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Alberta Votes 2019 – The Provincial Political Horserace

Posted April 9th, 2019 in Alberta Election, Alberta Politics, Media Release, News, Uncategorized by Marc Henry

As the Alberta provincial election enters its final week, province-wide vote intentions have narrowed nominally, but mask regional variations in party support which would lead to a decisive outcome according to a new ThinkHQ survey.  With advance polls opening today, fully 13% of Alberta voters are undecided and many are still mulling their final decision despite their current party leanings, but if the trends hold for the next week, the UCP will form a new provincial government with a comfortable majority.


The Horserace


On a province-wide basis, the United Conservative Party holds a 6-percentage point lead over the New Democrats (46% vs. 40%), followed by the Alberta Party (8%), Liberals (2%), Freedom Conservative Party (1%) and various other options (3%).  Just over one-in-ten (13%) voters remain undecided. Since the start of the campaign, the NDP vote share has inched up by 2 percentage points, while UCP vote intentions have slipped 3 percentage points.


That said, the race looks much closer than it is, due to regional disparities which would heavily influence the seat count in the legislature.


  • The NDP continue to dominate Edmonton, with a 20+ point lead over the UCP, but trail significantly everywhere else in the province
  • In seat-rich Calgary, a place where the NDP need to retain/grow their seat count, they are trailing the UCP by 16 percentage points – 51% UCP vs. 35% NDP
  • Notley’s NDP does well with younger voters, capturing 48% of the decided vote among those under 35 (compared to UCP at 39%), but support declines with age
  • Meanwhile, UCP support increases substantially with age, and they are heavily preferred by male voters


Will there be an Election Day surprise?


Maybe, but doubtful. Elections are about getting ballots in boxes, so party GOTV (Get out the Vote) efforts are critical, and in this, not all the parties are equal. As well, 13% of voters are undecided, and there is still a bit of “softness” in voter preferences at this stage.


  • Likely UCP voters are the most certain of their intentions at this stage, with 75% of the party’s vote considered “firm” compared to 68% among likely NDP voters
  • Those leaning toward the Alberta and Liberal parties are least set in their intentions, with over one-half considered “soft” supporters at this point


For the NDP to win, they will need to “move the needle” more in the last week than they have in the first three, but at this stage they do not have positive campaign momentum.  One bright spot for the NDP is that UCP momentum is even more negative than their own.


  • In the final week of the campaign, only Stephen Mandel and the Alberta Party have positive campaign momentum. Just over one-fifth (22%) of Alberta voters say they feel better about Mandel/Alberta Party than they did a week ago, compared to 17% saying “worse” for a net momentum score of +5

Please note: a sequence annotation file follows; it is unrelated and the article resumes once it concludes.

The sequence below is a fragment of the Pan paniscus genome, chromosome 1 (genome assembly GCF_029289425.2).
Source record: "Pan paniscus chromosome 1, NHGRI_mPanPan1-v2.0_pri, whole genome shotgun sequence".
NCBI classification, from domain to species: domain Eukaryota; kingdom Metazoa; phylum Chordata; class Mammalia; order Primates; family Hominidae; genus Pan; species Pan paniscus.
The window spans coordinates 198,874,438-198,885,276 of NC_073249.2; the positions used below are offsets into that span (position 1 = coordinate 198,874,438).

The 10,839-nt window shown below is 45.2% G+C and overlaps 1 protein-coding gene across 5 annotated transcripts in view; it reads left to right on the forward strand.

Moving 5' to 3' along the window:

• David Khan and the Liberal Party score a “net zero” in campaign momentum
  • All of the other parties, including the two front-runners are mired in negative campaign momentum with a week to go: NDP (-15), FCP (-16) and the UCP (-24)


Commenting on the survey results, ThinkHQPresident Marc Henry noted:


“The 2019 campaign is one of the nastiest ones I can recall, and as the advance polls open, barring a significant shift in campaign momentum in the final days, it looks like we’re getting a new government on April 16th. 


The province-wide vote share for the NDP, while closing on the UCP, is very inefficient. Notley’s problem is both geography and math; they are running up the score in Edmonton, but trail everywhere else. The vote splits that led to 15 NDP seats in Calgary in 2015 just aren’t there today. The NDP are tracking at levels similar to the last election, but the UCP are managing to hold on to three-quarters of the former Wildroseand PC vote, yielding a substantial lead in Calgary. If the NDP can’t win the majority of seats in Calgary, it doesn’t matter how many seats they get in Edmonton; they won’t be able to form government.


Notley has been quite successfully in targeting Jason Kenney – his personal disapprovals have jumped – but his approval is holding, and this type of campaigning hasn’t enhanced the Premier’s reputation with voters either. 


Most importantly, the emphasis on Kenney hasn’t drawn voters away from the negative impressions they have of this government’s record; over one-half say Notley’s government has had a negative impact on their lives personally and that appears to be the ballot question for many.”


Click here to view the full release and methodology: Provincial Political Horserace Release April 9, 2019



Marc Henry, President ThinkHQ Public Affairs, Inc.



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